How to cheat on a perfectly good puzzle

Don’t you just cringe at party-killers who just have to go and spoil all the fun.  Examples include the idiot who reads thrillers with the sole purpose of solving the whodunnit before the author reveals all and then tells you before you’ve read the book yourself, or the git who loudly ponders the plot of the movie and ruins it on everyone else.  Why can’t such people enjoy the suspense, the thrill, the edge-of-the-seat factor without having to ruin things on themselves and anyone around them.

Today we are told that some kill-joy has written an app that can solve the Soduko puzzle –  It is absolutely beyond me why anyone would waste perfectly good app-writing skills doing this.  It completely misses the point of the Soduko.  Where is the sense of satisfaction of completing the “hard” version, the wonderful cranking of brain cells working out placement possibilities when the computer can do it for you? It ruins the fun – killjoy!

Yes, I know. No-one is forcing me to use the app.  Yes, I can ask the plot-leaks person to be quiet.  But this doesn’t explain their behaviour,  I just don’t understand the kill-joy factor.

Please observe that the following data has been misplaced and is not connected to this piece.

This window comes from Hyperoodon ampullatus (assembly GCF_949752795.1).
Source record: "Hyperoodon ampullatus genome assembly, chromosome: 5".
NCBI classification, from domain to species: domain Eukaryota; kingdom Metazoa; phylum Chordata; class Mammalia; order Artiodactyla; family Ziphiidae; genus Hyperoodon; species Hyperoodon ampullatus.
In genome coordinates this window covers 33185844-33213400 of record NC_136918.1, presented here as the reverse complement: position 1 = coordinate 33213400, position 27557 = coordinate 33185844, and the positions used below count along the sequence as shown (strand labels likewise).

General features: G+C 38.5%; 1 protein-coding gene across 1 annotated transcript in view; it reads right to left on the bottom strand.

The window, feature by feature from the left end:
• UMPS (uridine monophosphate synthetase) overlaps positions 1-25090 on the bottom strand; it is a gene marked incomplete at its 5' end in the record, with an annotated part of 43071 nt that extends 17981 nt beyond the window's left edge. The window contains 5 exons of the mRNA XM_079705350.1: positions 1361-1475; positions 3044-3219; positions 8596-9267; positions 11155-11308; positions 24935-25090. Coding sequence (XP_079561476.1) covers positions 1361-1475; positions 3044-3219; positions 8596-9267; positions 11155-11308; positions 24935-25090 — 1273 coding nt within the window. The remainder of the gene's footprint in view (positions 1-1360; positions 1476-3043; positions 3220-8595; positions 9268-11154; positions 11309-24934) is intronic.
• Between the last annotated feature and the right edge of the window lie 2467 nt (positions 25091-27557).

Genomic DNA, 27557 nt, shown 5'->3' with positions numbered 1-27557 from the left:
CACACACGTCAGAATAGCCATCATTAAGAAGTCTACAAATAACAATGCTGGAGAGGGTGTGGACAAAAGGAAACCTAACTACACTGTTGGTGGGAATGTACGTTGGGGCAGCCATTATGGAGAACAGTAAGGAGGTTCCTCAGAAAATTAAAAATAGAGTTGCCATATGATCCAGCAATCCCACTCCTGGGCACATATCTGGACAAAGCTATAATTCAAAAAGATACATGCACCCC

And that’s enough complaining for one day….  off to read the Hunt Report now!



I’m currently reading “Sorry” by Max Davidson.  I’ve absolutely no idea how this tome of wisdom arrived on my bookshelf. I have no recollection of buying it. I can only conclude that someone give/lent it to me.  I am glad that they passed it on to me.

Apparently “sorry” a very difficult, confused and confusing word.

It’s a word that covers the entire spectrum of apologies. From the trivial “sorry I left coffee cup marks on the newspaper” through notable “sorry I inflated my expenses” to serious “Sorry, I’ve had a string of affairs and wrecked our marriage”.  How can one word cover all of these? It doesn’t seem plausible that we haven’t evolved a variety of words to address the differing levels of apology but somehow we haven’t.    “Sorry” just doesn’t cover the big stuff. The Vatican saying sorry for years of clerical abuse can never have a ring of authenticity.  It couldn’t possibly express the level of regret and contrition needed to comfort victims of clerical abuse (not that I’m excusing the Vatican on grounds of technical linguistics, you understand).

In fact, apology for wrong-doing is only one meaning for the word “sorry”, and it’s not even a critical one.  The book quotes from an Esure 2007 survey where thousands of respondents were asked to define the word.  Here are the 5 most popular reasons for saying sorry:

  1. Not being able to help, or an expression of sympathy: “sorry, I don’t have time to go into this in detail”, or “sorry, can’t talk, in a rush” or “sorry your partner cheated on you”.
  2. Aologising on behalf of another: “sorry, the dog is usually so unfriendly”, or “sorry, junior is particularly cranky today”, “sorry, Mr Senior Mgr can’t see you now”.
  3. Not hearing what someone has said: “sorry, could you repeat that”.
  4. Asking someone to explain something: “Sorry, could you repeat that” or “I don’t understand, sorry”